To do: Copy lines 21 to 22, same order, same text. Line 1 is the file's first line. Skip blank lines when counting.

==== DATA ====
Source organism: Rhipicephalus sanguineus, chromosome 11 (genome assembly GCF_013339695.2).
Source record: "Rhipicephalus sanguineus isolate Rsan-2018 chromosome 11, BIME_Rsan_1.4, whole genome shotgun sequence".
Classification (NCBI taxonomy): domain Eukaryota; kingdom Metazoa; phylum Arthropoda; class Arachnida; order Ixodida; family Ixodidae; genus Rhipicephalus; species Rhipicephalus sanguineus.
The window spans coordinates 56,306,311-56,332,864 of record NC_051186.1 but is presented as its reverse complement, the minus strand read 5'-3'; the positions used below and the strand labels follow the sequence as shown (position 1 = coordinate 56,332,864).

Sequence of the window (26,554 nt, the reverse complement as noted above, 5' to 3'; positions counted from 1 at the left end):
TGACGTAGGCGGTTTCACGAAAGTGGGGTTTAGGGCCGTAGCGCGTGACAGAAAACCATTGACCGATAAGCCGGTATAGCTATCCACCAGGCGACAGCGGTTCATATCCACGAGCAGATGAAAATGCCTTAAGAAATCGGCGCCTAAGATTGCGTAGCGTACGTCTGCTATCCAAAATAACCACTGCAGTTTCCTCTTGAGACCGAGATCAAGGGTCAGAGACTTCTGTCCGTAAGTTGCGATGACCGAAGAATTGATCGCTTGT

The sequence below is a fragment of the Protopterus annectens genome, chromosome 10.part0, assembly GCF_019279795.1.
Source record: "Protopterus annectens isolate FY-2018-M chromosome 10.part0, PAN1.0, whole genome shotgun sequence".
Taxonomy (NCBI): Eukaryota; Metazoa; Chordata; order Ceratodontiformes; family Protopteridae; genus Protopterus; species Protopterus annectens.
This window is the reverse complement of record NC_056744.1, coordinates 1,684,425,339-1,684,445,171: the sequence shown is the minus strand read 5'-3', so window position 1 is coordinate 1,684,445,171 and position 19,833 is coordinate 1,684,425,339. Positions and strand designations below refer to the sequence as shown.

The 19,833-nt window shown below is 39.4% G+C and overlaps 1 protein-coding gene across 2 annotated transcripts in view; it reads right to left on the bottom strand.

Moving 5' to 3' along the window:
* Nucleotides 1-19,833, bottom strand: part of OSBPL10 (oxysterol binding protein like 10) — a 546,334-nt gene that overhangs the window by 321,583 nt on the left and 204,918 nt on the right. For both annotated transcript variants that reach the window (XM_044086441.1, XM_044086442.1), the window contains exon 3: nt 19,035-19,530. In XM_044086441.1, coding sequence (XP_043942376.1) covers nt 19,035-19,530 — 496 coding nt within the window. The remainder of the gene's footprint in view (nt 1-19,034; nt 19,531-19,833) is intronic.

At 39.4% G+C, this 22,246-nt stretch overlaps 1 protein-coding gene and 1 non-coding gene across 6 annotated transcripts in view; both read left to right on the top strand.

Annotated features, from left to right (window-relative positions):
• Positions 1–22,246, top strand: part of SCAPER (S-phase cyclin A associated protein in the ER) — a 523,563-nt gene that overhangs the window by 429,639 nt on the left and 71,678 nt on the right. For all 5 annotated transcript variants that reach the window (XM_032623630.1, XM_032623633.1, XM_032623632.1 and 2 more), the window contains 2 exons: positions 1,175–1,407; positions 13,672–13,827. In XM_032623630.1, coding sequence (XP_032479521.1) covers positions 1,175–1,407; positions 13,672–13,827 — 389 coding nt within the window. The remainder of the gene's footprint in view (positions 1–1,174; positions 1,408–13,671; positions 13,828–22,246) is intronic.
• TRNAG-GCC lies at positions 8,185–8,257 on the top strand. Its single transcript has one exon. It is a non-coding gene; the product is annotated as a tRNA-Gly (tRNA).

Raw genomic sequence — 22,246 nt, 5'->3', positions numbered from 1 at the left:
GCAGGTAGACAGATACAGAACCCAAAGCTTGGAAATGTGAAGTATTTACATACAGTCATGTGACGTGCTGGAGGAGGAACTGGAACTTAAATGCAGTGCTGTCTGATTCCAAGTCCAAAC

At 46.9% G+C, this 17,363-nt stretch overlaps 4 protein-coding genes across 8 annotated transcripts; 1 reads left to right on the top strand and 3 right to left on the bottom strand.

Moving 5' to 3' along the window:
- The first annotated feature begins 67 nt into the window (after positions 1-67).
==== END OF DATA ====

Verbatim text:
Moving 5' to 3' along the window:
- The first annotated feature begins 67 nt into the window (after positions 1-67).